While the dramatic highlight of the Torah portion of Ki Tissa is Israel’s sin in creating the Golden Calf, the theological and human highlight comes in its aftermath. First we have violence, as Moses leads the Levites and those who are “on God’s side” in a civil war to rid the Israelite camp of the wrongdoers. In the wake of that violence, Moses seeks God’s forgiveness (for the Golden Calf, though one could propose a more radical reading and say that the forgiveness sought was also for the killing of 3,000 fellow tribesmen).

Moses pleads on behalf of the people. God would rather wipe out the people and start over with Moses, but Moses tells God that he wants no part of such a plan. “You can erase me from your book” if you do this, he says. So God relents, and grants a pardon. Moses’s advocacy on behalf of the Jewish people  sets the tone for all future prophets of Israel, and is distinguished from the behavior of Elijah, the subject of the traditional haftarah reading for the Torah portion. Elijah chastises the people, and does not seek their forgiveness from God. Perhaps this is why we traditionally say that Elijah is present at ritual circumcisions and at the Passover seder–the two most serious positive commandments in the Torah. It is as though we are constantly reminding Elijah of our faithfulness to the covenant, a faithfulness that he questioned, but which Moses deeply believed in.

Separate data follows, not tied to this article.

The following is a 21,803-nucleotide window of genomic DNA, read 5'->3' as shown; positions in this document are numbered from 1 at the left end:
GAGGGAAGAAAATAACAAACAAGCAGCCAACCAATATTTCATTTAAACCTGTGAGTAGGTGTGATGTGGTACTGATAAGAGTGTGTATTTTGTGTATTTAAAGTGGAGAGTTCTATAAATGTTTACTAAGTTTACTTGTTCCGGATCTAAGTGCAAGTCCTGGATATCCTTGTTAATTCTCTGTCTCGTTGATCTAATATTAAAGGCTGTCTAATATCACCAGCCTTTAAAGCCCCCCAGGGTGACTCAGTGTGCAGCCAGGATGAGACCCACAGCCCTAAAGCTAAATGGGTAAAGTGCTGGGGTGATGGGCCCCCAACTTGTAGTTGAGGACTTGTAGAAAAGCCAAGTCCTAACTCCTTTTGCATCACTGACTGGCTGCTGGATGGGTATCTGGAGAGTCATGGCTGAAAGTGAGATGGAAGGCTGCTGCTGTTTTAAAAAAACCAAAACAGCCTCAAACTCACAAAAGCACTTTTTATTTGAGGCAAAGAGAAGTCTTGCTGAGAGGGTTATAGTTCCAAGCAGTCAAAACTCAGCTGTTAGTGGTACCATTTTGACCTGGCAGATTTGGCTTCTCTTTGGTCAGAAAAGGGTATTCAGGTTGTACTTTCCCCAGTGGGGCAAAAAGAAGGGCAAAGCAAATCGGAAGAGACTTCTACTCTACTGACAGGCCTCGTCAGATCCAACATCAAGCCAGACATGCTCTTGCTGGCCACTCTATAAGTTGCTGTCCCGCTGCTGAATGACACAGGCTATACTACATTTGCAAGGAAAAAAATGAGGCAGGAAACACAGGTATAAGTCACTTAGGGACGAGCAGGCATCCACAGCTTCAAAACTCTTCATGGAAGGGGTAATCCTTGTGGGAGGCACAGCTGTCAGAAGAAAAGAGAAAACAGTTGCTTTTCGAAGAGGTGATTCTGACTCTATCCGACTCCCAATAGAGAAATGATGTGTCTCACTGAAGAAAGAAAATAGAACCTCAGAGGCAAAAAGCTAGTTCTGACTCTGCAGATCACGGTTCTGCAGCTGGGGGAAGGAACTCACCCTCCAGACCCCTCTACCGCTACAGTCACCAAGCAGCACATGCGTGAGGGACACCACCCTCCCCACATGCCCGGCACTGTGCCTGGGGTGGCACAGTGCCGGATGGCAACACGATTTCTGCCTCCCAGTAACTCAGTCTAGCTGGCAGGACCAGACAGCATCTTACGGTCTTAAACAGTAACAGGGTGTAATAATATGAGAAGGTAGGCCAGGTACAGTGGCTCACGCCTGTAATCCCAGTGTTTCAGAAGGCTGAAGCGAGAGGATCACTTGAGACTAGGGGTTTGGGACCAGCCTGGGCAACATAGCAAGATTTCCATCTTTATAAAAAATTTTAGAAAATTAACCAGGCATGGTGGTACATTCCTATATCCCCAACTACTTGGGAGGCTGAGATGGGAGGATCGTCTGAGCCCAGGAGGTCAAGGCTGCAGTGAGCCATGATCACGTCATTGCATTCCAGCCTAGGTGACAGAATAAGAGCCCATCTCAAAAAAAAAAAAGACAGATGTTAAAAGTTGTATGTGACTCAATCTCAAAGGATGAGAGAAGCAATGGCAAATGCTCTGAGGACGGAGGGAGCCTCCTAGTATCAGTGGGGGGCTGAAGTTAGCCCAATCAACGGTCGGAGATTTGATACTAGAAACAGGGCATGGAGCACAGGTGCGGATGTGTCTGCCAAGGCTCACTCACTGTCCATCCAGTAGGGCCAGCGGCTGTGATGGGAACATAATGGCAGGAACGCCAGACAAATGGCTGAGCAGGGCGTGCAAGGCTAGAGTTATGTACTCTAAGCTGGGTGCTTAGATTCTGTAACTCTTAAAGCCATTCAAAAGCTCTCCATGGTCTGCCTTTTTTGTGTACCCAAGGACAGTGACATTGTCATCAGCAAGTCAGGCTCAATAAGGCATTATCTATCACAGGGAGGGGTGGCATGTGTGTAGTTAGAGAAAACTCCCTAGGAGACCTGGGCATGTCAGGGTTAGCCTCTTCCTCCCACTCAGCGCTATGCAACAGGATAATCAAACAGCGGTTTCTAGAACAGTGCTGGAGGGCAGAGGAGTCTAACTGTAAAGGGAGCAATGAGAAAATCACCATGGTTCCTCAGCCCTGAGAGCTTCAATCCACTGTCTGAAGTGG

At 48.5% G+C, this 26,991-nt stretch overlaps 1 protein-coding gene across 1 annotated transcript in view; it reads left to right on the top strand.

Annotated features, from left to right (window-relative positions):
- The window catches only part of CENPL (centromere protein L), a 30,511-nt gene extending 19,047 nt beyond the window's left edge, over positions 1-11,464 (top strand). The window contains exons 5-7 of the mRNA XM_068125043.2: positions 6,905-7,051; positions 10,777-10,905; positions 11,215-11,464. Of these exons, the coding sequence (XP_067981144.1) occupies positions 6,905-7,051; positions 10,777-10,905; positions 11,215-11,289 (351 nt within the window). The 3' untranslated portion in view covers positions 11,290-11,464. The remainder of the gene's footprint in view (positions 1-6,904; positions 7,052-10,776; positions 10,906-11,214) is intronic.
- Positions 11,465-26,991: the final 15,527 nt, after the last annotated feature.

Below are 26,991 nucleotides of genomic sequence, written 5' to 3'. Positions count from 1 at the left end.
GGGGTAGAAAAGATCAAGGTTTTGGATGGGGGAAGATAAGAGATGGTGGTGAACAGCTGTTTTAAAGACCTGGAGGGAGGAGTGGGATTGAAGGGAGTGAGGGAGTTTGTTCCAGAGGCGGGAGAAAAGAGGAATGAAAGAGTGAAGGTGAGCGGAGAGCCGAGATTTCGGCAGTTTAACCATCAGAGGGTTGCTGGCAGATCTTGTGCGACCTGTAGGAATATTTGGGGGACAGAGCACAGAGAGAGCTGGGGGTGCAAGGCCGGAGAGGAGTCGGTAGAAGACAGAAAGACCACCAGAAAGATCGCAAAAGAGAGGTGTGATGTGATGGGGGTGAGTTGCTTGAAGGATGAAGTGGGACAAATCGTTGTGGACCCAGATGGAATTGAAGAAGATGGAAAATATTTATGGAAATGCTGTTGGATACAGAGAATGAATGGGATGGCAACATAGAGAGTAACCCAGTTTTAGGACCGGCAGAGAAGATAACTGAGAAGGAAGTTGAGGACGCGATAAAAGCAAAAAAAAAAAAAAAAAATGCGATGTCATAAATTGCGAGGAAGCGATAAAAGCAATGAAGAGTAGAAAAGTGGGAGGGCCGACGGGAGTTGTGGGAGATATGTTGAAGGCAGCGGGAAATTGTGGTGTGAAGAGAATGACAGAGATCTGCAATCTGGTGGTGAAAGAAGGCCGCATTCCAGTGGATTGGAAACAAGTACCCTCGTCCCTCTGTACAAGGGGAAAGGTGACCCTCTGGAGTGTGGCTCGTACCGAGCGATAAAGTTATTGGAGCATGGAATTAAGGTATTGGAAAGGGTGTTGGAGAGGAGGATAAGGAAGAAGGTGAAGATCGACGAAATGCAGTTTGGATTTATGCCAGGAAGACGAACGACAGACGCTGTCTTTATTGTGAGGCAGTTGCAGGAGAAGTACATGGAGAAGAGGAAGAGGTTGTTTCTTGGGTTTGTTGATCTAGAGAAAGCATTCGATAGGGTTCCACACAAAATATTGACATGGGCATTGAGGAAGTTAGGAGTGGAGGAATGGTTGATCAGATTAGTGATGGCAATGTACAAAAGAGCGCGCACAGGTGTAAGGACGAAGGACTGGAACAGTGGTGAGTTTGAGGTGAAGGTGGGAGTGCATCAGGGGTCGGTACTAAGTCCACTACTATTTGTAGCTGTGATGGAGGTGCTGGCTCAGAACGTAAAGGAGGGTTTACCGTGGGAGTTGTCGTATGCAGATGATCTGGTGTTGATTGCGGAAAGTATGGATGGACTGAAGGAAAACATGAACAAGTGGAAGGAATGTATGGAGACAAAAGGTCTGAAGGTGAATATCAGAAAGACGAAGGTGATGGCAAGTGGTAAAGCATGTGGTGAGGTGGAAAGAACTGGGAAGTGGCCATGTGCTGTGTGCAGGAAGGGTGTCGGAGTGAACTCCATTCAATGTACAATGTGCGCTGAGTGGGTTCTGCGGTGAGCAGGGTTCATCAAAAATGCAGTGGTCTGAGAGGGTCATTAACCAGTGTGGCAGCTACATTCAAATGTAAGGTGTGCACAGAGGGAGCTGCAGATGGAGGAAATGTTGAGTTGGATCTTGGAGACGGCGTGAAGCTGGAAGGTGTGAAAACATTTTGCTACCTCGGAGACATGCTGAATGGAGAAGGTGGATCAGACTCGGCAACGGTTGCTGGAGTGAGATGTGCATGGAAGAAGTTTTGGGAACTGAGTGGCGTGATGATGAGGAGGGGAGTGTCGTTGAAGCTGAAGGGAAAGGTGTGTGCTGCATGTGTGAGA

Moses then has a forty-day sojourn on Mount Sinai–his second trip up the mountain–during which God reveals as much of God’s essence as possible to a human being. “You will see my back, but no man can see my face and live.” Moses is altered by this encounter, to the point that his face radiates with light when he descends. Here again he offers us a lesson: While at first the people recoil from him, the Torah gently says “He talked with them.” Moses reaches out to his fellow Israelites, and he begins the 3,000 year conversation of Torah study that we continue up to the present moment. We can distinguish his reaction this time from his reaction before: rather than employing violence to achieve his ends, he engages in teaching and learning. We learn here that Torah must be a tool and a process of reconciliation. Or, in the words of Maimonides: “Words of Torah are not meant to bring upon the world vengeance, but mercy, lovingkindess and peace.” (Laws of Shabbat 2:3)

Finally, after he has finished teaching, Moses dons a veil, which he would remove only to talk with God. This is a remarkable, evocative image, bringing to mind the veil of a bride at her wedding, which signifies her intimate relationship with her husband. It also evokes the veil of W.E.B. DuBois in The Souls of Black Folk, which he used to describe the double-consciousness of African-Americans, inhabiting multiple worlds simultaneously. The veil can create a beauty of intimacy, and a danger of division. While Moses’s veil was unique, we all wear a veil all the time (see my dvar Torah from last week about clothing and identity). How and when we remove our veil, and how we relate to the rest of the world, constitute the enduring questions of Jewish consciousness.

Shabbat shalom.